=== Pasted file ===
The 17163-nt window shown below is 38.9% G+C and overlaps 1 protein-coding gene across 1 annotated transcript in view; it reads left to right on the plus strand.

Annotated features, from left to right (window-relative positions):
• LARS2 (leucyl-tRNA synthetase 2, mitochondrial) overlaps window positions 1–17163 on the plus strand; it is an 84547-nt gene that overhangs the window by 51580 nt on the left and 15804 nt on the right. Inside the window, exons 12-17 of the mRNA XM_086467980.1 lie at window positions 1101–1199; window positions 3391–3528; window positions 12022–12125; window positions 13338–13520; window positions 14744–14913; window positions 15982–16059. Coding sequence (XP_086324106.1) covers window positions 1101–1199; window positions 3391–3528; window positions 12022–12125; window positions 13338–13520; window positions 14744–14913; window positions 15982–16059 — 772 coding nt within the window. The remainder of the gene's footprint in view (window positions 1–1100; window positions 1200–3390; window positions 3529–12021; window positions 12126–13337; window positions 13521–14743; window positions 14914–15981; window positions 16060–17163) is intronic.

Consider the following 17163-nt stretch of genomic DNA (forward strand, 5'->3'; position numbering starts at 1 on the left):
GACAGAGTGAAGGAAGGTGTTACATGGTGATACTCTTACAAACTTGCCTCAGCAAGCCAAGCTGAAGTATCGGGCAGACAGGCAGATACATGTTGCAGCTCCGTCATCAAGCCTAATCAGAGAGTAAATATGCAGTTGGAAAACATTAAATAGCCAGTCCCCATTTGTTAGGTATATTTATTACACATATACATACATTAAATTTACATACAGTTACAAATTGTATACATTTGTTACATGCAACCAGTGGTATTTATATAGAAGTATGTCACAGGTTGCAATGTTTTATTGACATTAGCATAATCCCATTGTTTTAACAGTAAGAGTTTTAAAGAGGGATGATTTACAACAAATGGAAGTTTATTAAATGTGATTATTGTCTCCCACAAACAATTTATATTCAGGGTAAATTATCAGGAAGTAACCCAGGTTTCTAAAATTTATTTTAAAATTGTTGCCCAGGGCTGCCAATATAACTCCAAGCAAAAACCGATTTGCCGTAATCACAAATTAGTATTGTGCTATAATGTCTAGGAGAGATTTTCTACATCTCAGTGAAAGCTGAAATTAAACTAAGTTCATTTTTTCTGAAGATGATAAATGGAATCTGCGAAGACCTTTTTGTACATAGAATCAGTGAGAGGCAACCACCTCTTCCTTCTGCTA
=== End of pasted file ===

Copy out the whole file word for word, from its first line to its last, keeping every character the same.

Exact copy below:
The 17163-nt window shown below is 38.9% G+C and overlaps 1 protein-coding gene across 1 annotated transcript in view; it reads left to right on the plus strand.

Annotated features, from left to right (window-relative positions):
• LARS2 (leucyl-tRNA synthetase 2, mitochondrial) overlaps window positions 1–17163 on the plus strand; it is an 84547-nt gene that overhangs the window by 51580 nt on the left and 15804 nt on the right. Inside the window, exons 12-17 of the mRNA XM_086467980.1 lie at window positions 1101–1199; window positions 3391–3528; window positions 12022–12125; window positions 13338–13520; window positions 14744–14913; window positions 15982–16059. Coding sequence (XP_086324106.1) covers window positions 1101–1199; window positions 3391–3528; window positions 12022–12125; window positions 13338–13520; window positions 14744–14913; window positions 15982–16059 — 772 coding nt within the window. The remainder of the gene's footprint in view (window positions 1–1100; window positions 1200–3390; window positions 3529–12021; window positions 12126–13337; window positions 13521–14743; window positions 14914–15981; window positions 16060–17163) is intronic.

Consider the following 17163-nt stretch of genomic DNA (forward strand, 5'->3'; position numbering starts at 1 on the left):
GACAGAGTGAAGGAAGGTGTTACATGGTGATACTCTTACAAACTTGCCTCAGCAAGCCAAGCTGAAGTATCGGGCAGACAGGCAGATACATGTTGCAGCTCCGTCATCAAGCCTAATCAGAGAGTAAATATGCAGTTGGAAAACATTAAATAGCCAGTCCCCATTTGTTAGGTATATTTATTACACATATACATACATTAAATTTACATACAGTTACAAATTGTATACATTTGTTACATGCAACCAGTGGTATTTATATAGAAGTATGTCACAGGTTGCAATGTTTTATTGACATTAGCATAATCCCATTGTTTTAACAGTAAGAGTTTTAAAGAGGGATGATTTACAACAAATGGAAGTTTATTAAATGTGATTATTGTCTCCCACAAACAATTTATATTCAGGGTAAATTATCAGGAAGTAACCCAGGTTTCTAAAATTTATTTTAAAATTGTTGCCCAGGGCTGCCAATATAACTCCAAGCAAAAACCGATTTGCCGTAATCACAAATTAGTATTGTGCTATAATGTCTAGGAGAGATTTTCTACATCTCAGTGAAAGCTGAAATTAAACTAAGTTCATTTTTTCTGAAGATGATAAATGGAATCTGCGAAGACCTTTTTGTACATAGAATCAGTGAGAGGCAACCACCTCTTCCTTCTGCTA